Second suit filed in connection with vets home outbreak

  • KELSEY WALLING/Tribune-Herald file photo Yukio Okutsu State Veterans Home in Hilo.

A Kona attorney has filed a second lawsuit on behalf of the family of a veteran who died as a result of a COVID-19 outbreak at Yukio Okutsu State Veterans Home.

The suit was filed Oct. 6 in Hilo Circuit Court by attorney Jeffrey Foster on behalf of Kaweluokalani Akana and Kawehionalani Akana, son and daughter, respectively, of the late Lawrence Elton Akana, who died Sept. 18.

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Named as defendants in the wrongful death suit are Avalon Health Care Group and several Avalon subsidiaries, Tina Irwin, Avalon’s regional vice president for Hawaii, and governmental “Doe” entities.

According to the lawsuit, Lawrence Akana, 70, a U.S. Army Vietnam War veteran, had been in the veterans home since Oct. 26, 2018, after sustaining an infection while at a Kona beach.

The document states Avalon notified Akana’s sons that their father had tested negative four times on Aug. 24, 27 and 30, and Sept. 7 before testing positive on Sept. 9 and being moved into the facility’s “COVID unit” with other patients who had tested positive.

According to the complaint, Akana’s son called the veterans home on Sept. 17 and was told his father had been put on oxygen the night before because his blood-oxygen level dropped into the low 80s. Oxygen is usually administered to patients when their level falls below 95.

The following day, Akana’s son called again and was told his father’s oxygen levels and temperature were normal, the suit alleges.

The suit states that the same night at about 10 p.m., Kaweluokalani Akana received a call from the facility to inform him Lawrence Akana had died.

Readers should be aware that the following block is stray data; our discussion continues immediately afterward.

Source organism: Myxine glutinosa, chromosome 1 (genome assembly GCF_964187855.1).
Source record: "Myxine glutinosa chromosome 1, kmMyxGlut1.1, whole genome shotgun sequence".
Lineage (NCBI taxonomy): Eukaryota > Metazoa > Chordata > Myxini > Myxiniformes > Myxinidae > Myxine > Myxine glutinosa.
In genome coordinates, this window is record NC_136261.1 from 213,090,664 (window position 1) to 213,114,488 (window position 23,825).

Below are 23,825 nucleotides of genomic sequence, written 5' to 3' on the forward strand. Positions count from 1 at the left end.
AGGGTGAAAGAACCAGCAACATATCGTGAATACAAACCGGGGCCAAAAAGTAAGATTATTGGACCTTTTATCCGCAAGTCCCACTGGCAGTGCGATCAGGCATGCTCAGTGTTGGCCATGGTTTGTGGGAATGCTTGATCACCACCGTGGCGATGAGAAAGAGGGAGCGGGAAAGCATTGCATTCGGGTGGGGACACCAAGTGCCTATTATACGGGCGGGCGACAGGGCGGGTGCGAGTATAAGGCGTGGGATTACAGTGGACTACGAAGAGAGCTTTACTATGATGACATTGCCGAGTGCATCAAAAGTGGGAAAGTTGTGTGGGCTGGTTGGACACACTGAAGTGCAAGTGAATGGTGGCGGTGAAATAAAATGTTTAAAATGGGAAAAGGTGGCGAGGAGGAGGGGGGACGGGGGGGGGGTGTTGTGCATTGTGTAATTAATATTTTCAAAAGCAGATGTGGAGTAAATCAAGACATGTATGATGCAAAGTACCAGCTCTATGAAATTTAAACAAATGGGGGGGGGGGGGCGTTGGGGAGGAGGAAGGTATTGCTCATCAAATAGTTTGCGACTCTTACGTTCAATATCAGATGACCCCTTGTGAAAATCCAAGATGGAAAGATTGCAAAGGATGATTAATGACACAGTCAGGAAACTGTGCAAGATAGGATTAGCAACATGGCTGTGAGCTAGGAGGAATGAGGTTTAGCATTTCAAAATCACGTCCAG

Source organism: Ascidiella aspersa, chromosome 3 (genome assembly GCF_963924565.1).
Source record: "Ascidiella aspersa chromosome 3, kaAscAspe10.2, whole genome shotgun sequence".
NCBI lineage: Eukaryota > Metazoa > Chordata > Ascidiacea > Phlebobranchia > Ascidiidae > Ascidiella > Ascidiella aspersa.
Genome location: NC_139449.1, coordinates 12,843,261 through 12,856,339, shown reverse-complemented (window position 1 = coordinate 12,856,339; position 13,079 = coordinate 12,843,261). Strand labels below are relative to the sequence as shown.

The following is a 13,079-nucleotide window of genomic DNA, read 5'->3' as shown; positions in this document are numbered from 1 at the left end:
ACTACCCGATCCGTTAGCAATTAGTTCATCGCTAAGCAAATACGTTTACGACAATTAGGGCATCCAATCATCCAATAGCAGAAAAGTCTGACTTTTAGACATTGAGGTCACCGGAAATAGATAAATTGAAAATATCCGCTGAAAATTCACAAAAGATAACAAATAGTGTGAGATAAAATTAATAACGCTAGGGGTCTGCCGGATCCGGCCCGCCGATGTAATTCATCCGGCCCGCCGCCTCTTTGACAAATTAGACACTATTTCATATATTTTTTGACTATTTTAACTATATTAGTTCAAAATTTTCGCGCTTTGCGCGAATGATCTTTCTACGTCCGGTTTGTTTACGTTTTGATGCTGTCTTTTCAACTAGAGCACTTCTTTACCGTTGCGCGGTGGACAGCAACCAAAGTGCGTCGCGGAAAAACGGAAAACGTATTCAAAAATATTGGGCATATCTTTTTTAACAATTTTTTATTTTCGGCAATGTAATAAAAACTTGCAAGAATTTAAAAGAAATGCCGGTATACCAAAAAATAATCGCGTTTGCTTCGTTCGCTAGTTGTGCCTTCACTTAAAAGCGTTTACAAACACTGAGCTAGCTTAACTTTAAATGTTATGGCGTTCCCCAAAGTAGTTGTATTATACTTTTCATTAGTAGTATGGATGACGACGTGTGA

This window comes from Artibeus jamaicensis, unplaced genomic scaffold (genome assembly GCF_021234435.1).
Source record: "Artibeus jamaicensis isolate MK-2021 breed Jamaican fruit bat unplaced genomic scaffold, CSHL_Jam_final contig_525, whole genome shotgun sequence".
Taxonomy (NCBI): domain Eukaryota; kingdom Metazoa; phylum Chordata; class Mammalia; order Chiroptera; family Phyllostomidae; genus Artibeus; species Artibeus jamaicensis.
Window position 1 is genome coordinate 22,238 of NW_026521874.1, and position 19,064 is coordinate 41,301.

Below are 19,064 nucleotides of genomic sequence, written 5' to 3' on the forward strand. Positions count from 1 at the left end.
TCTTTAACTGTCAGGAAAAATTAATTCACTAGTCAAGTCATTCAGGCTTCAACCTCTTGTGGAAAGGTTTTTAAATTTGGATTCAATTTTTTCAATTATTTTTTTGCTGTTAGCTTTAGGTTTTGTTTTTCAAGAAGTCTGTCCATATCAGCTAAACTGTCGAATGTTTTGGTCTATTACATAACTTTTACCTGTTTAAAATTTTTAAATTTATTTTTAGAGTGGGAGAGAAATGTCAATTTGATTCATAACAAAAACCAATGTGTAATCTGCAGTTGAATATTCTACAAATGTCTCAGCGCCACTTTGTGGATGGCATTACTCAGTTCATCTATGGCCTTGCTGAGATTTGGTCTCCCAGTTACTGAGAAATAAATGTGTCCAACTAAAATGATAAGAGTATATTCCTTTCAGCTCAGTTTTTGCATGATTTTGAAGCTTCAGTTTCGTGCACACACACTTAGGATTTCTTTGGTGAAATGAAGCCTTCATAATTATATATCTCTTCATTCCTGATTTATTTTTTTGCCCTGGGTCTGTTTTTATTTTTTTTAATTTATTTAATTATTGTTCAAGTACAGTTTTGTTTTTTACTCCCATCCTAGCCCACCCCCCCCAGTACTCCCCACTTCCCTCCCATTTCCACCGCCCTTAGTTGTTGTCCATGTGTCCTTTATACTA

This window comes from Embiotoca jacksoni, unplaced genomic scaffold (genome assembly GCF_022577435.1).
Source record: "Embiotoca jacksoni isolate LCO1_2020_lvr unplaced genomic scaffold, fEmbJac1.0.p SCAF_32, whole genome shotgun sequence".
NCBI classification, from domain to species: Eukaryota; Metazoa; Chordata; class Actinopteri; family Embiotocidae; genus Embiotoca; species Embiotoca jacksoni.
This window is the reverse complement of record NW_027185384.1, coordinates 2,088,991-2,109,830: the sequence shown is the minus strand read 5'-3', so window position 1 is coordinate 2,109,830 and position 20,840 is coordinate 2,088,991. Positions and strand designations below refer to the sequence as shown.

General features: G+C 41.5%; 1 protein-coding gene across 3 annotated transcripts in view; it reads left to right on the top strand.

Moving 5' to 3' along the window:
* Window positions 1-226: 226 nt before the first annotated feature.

According to the suit, Akana’s family had received only two unsolicited calls about his condition from the facility — on Sept. 11 from a social worker telling them he was “doing fine” and the Sept. 18 call informing Akana’s son his father had died.

The suit cites numerous findings of an Office of Veterans Affairs investigation dated Sept. 12.

Those findings include: staff with known COVID contacts gathering in break room without masks; no measures to prevent dementia patients from wandering within the facility; no measures to prevent housekeeping and maintenance staff from “intermixing from the COVID unit to other units”; and staff shortages caused both by positive test results and resignations.

There have been 27 coronavirus-related deaths reported at the veterans home since an outbreak began there in late August. At least 71 residents and 35 employees of the facility have contracted the virus.

Hawaii County Mayor Harry Kim requested during a Sept. 12 news conference that Avalon be removed as the facility’s manager. Then, on Sept. 21, Kim demanded Gov. David Ige remove Avalon from the veteran’s home, issuing a statement expressing “no trust in Avalon” and saying the outbreak at the facility, which at that point had caused 24 deaths, “is tragic, and unacceptable.”

The East Hawaii Region of Hawaii Health Care Systems announced on Sept. 25 it was taking over operations and management of Yukio Okutsu from Avalon.

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The wrongful death lawsuit is the second filed by Foster against Avalon. The first was on Sept. 30 on behalf of the family of Chris Drayer, a 70-year-old U.S. Army Vietnam War veteran who died Sept. 2.

Email John Burnett at jburnett@hawaiitribune-herald.com.

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